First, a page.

Monday 24 December 2018

2018 Round-up

2018 could best be described as the year of two halves. The first six months were marked with some fantastic birding highlights and the second half - well, it was a nil-all draw at best.

After a truly dismal 2017, I was determined to enjoy my birding more in 2018."Less is more" was the mantra. I may not go out as much but when I would, I would enjoy it.
And so with the new year barely fresh out of the box I already had a lifer when a Hume's Warbler was found at the Shangri-La cottage in east Norfolk on 7th January (A visitor to Shangri-La).
Hume's Warbler - January 2018, Waxham, Norfolk
A very smart and very confiding male Black Redstart at Sheringham brightened up the latter days of January (The Black Rodney).

Male Black Redstart - January 2018, Sheringham, Norfolk
And at the end of the month, a winter trip to Tenerife provided a nice cast with the Canarian forms of Blue Tit, Chaffinch, Goldcrest and Robin as well as the wonderful Blue Chaffinch. The latter was harder than expected due to snow and ice in the mountains but I got there in the end (Winter birding in Tenerife).

Male Blue Chaffinch - Las Calderas, Tenerife - January 2018
February was a normal enough month and in mid-March this beauty turned up at Snettisham (Snow in north Norfolk).

Snowy Owl, Snettisham, Norfolk - March 2018
I had this bird tagged already as "Bird of the Year" - but better was to come!

At the end of March, Nick Watmough and I took a week long trip to Western Sahara, primarily for Golden Nightjar, Sudan Golden Sparrow, Cricket Longtail as well as some desert mamals such as Sand Cat and Fennac Fox. However, for me the highlights were the concentrations of migrant passerines around any little patch of greenery and fresh water. I could have spent the entire week at the water tower at Tachaktant and at a place called Mijk Farm.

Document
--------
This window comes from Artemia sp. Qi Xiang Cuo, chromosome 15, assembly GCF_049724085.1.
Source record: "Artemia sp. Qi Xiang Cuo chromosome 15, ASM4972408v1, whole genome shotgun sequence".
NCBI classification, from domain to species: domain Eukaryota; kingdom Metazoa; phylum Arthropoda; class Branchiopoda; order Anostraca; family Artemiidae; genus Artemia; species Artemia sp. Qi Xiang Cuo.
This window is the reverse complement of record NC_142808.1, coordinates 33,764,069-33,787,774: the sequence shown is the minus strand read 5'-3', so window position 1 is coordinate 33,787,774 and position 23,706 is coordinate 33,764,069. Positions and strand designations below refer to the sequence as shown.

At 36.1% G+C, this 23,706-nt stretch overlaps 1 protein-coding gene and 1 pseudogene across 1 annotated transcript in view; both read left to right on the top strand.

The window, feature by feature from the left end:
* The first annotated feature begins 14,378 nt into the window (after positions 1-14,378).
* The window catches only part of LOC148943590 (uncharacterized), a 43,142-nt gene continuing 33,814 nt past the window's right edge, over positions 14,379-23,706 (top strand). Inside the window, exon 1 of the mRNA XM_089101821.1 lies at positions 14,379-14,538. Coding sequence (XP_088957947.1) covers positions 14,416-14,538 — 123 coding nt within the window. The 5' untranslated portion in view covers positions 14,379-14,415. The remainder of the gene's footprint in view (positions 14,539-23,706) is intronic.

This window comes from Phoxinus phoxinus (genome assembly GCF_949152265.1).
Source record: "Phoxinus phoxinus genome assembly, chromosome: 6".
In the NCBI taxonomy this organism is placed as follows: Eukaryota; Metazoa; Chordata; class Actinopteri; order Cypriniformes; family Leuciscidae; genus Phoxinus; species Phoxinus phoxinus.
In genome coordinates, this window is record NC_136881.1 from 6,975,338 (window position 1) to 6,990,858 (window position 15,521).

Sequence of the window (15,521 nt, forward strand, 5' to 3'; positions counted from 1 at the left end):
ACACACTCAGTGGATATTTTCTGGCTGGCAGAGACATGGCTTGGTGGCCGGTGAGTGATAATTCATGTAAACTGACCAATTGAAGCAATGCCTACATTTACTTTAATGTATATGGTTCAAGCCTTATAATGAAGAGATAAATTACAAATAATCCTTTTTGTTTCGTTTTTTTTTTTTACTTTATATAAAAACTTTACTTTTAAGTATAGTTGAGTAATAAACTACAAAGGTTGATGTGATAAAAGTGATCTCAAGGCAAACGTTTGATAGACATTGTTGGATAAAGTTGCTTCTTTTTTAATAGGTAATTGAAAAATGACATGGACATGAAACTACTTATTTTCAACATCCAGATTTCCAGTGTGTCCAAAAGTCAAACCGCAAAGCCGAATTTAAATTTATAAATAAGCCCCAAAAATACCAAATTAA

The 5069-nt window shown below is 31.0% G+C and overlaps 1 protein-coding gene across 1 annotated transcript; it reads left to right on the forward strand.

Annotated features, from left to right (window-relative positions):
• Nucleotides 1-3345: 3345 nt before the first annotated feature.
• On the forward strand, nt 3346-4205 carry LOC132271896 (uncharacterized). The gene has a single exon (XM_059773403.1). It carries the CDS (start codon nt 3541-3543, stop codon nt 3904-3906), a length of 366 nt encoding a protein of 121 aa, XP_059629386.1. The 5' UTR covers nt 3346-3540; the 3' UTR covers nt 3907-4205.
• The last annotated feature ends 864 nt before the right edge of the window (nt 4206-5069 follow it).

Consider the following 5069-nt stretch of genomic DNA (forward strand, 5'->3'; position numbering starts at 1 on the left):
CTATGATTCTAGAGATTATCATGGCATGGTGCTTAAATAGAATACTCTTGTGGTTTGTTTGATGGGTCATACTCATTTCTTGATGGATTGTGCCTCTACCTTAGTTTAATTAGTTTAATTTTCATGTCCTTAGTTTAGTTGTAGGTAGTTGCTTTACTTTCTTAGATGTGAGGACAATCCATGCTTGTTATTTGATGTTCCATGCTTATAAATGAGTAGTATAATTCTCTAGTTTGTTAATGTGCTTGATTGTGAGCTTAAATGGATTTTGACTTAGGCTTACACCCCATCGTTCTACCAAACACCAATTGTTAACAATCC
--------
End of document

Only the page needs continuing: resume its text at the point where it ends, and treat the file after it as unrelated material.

Western Olivaceous Warbler

Western Subalpine Warbler

White-spotted Bluethroat

White-spotted Bluethroat
It took five blog posts to write up this epic trip in full. If you've nothing better to do this Christmas then feel free to read them (Western Sahara - part one).
It felt like I was hardly back in England when the next trip popped up. A long talked-about visit to Tory Island off the coast of Donegal for Corncrakes. We timed our trip to match with their immediate arrival and relatively little nettle cover in order to maximise chances of photographing them. I was hopeful but not really expecting too much. However, I'd barely set foot on the island when I had the shot I wanted in the bag - a calling male perched on a lichen covered wall with a background of nettles. 

Corncrake, Tory Island, Donegal, Ireland - May 2018

I don't think I really bettered this shot all weekend but I had a great time trying. Tory Island and its Corncrakes got into my system and I'm sure to be back.

Meanwhile back in Norfolk, a relatively lack-lustre spring (for me at least) finished well with a Moltoni's Subalpine Warbler on Blakeney Point. 
The summer was marked by the usual doldrums and some quite unbelievable temperatures (37oC one Friday in late July was too much for most people). I spent much of time just keeping the local birds going with cool, fresh water. They had survived the "beast from the east" and now had this inferno to endure!
In August I ticked Stilt Sandpiper, Lesser Yellowlegs and Semi-palmated Sandpiper - but bemoaned the poor views of these species versus my Irish experiences with Nerarctic waders.
Early August started with this smart Wryneck in Kessingland, Suffolk.

Wryneck, Kessingland, Suffolk - August 2018
Thereby followed a long run of westerlies and a cancelled return trip to Cape Clear was particularily upsetting. East winds late in October and November promised much and did deliver some good birds such as Brown Shrike and Stejneger's Stonechat, although I'd have loved better views of the Shrike.

Stejenger's Stonechat, Salthouse, Norfolk
And it's always good to see a Shorelark.

Shorelark, Happisburgh, Norfolk - November 2018
The King Eider at Sheringham rounded off my year's birding, after that I more or less hung up my bins and turned towards work and studying. Which, incidentally will continue to be my focus until next April's trip to Kuwait!
Meantime, my "2018 Bird of the Year" goes to Liam - the true King of Tory!!

Liam - King of the Tory Island Corncrakes

No comments:

Post a Comment